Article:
Ghost Rider: Spirit of Vengeance: Man, Nicolas Cage must really need the money.
This Means War: Chris Pine and Tom Hardy are secret-agent best friends who face off against each other when they both fall for Reese Witherspoon while trying to capture a Eurotrash terrorist. It’s as stupid as it sounds, but everyone is so good-looking and charming that you might be willing to overlook that.
Journey 2: Mysterious Island: Sort of a sequel to Journey to the Center of the Earth, in that it’s an adaptation of a Jules Verne book made family-friendly and in 3-D.
Pina: Wim Wenders directed this film about dance legend Pina Bausch. Don’t miss it, and make sure you see it in 3-D.
Safe House: Young CIA buck Ryan Reynolds must team up with wily veteran Denzel Washington to kill a bunch of bad guys.
The Vow: After Rachel McAdams loses her memory in a car crash, husband Channing Tatum has to make her fall in love with him again.
Black Holes: The Other Side of Infinity: Liam Neeson narrates this IMAX film, screening at the Reuben H. Fleet Science Center in Balboa Park.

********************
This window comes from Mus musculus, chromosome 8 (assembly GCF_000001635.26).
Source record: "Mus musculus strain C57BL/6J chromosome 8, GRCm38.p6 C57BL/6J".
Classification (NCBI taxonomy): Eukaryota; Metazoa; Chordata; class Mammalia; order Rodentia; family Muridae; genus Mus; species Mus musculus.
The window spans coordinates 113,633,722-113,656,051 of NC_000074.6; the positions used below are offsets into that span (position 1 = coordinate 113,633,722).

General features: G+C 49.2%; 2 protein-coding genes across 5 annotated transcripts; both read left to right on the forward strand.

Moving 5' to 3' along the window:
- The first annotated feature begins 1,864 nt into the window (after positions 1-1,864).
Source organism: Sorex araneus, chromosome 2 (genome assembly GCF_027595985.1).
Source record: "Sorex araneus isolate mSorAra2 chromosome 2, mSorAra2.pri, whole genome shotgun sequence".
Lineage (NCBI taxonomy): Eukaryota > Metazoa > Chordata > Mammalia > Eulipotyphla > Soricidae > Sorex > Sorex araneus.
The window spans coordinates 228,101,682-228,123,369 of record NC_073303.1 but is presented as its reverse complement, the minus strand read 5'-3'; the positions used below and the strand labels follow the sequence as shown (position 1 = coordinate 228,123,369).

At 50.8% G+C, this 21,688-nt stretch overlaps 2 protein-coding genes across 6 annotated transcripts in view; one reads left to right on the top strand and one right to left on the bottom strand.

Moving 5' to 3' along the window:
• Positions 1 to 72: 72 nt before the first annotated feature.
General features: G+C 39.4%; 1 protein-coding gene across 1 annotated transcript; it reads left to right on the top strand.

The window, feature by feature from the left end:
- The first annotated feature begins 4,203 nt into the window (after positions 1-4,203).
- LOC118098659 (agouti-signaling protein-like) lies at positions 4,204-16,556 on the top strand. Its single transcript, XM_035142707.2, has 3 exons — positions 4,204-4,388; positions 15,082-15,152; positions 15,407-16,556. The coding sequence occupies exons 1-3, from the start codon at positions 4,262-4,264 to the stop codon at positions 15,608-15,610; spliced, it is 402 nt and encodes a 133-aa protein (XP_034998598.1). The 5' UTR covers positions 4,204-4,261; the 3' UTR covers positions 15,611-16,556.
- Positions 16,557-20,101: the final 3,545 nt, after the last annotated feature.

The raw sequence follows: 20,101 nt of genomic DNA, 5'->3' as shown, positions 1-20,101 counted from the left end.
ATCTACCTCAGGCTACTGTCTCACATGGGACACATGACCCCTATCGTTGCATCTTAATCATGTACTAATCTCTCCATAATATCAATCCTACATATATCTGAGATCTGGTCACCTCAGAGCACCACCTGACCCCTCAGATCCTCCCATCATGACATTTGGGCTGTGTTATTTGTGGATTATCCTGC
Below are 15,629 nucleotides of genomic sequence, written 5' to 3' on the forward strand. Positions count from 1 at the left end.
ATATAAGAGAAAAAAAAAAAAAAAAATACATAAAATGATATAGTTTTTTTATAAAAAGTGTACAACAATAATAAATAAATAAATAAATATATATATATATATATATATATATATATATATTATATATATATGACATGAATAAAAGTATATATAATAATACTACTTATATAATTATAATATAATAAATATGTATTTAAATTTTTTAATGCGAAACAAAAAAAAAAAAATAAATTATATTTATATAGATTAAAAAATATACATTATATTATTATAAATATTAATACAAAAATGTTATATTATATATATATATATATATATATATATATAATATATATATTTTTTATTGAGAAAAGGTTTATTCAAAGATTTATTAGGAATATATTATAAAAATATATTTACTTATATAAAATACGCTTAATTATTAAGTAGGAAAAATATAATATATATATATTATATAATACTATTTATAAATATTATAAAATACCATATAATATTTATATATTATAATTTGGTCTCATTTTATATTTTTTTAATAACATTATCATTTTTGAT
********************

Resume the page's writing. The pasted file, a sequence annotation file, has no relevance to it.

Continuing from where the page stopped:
A Separation: Lovely Iranian movie about a couple going through a divorce who have to endure that country’s labyrinthine legal system when their housekeeper is injured. Just won the Golden Globe for Best Foreign Language Film. Ends April 19 at La Jolla Village Cinemas.
The Artist: This silent film about a silent-film star (Jean Dujardin) whose world begins to collapse as the talkies take over is a fully realized vision and a legitimate Best Picture contender.
Tinker, Tailor, Soldier, Spy: Gary Oldman is great as George Smiley, the semi-retired British spy brought back in to unmask a traitor during the Cold War, but the entire exercise is probably too slow for American audiences.
Born to be Wild 3-D: Despite sounding like yet another animated animal movie, this is an IMAX film about baby elephants and orangutans and the people who love them. Oh, and it’s narrated by Morgan Freeman. Collective sigh for the baby monkeys, please.
The Rocky Horror Picture Show: The camp classic continues its ongoing run, Fridays at midnight at La Paloma Theatre in Encinitas